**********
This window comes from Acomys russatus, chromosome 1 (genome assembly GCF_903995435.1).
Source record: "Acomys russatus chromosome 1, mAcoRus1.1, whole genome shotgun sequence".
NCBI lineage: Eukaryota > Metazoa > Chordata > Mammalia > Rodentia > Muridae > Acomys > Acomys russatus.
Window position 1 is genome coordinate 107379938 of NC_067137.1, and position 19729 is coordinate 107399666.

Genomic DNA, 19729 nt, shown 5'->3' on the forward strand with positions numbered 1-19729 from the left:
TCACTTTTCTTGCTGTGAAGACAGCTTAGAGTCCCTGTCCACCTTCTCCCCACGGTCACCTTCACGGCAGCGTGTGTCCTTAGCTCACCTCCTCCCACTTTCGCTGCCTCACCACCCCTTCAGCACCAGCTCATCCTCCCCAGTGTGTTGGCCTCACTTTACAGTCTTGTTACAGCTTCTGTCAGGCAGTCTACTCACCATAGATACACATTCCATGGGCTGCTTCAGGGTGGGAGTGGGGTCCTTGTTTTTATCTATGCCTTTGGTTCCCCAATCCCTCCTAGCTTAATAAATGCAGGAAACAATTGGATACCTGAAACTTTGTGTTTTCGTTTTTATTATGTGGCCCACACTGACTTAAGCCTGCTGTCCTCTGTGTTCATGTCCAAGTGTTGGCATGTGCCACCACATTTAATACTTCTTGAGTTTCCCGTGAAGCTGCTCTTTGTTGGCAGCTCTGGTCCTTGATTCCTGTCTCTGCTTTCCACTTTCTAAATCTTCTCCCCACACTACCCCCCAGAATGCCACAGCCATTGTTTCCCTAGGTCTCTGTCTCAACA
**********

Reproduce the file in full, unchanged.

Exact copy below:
This window comes from Acomys russatus, chromosome 1 (genome assembly GCF_903995435.1).
Source record: "Acomys russatus chromosome 1, mAcoRus1.1, whole genome shotgun sequence".
NCBI lineage: Eukaryota > Metazoa > Chordata > Mammalia > Rodentia > Muridae > Acomys > Acomys russatus.
Window position 1 is genome coordinate 107379938 of NC_067137.1, and position 19729 is coordinate 107399666.

Genomic DNA, 19729 nt, shown 5'->3' on the forward strand with positions numbered 1-19729 from the left:
TCACTTTTCTTGCTGTGAAGACAGCTTAGAGTCCCTGTCCACCTTCTCCCCACGGTCACCTTCACGGCAGCGTGTGTCCTTAGCTCACCTCCTCCCACTTTCGCTGCCTCACCACCCCTTCAGCACCAGCTCATCCTCCCCAGTGTGTTGGCCTCACTTTACAGTCTTGTTACAGCTTCTGTCAGGCAGTCTACTCACCATAGATACACATTCCATGGGCTGCTTCAGGGTGGGAGTGGGGTCCTTGTTTTTATCTATGCCTTTGGTTCCCCAATCCCTCCTAGCTTAATAAATGCAGGAAACAATTGGATACCTGAAACTTTGTGTTTTCGTTTTTATTATGTGGCCCACACTGACTTAAGCCTGCTGTCCTCTGTGTTCATGTCCAAGTGTTGGCATGTGCCACCACATTTAATACTTCTTGAGTTTCCCGTGAAGCTGCTCTTTGTTGGCAGCTCTGGTCCTTGATTCCTGTCTCTGCTTTCCACTTTCTAAATCTTCTCCCCACACTACCCCCCAGAATGCCACAGCCATTGTTTCCCTAGGTCTCTGTCTCAACA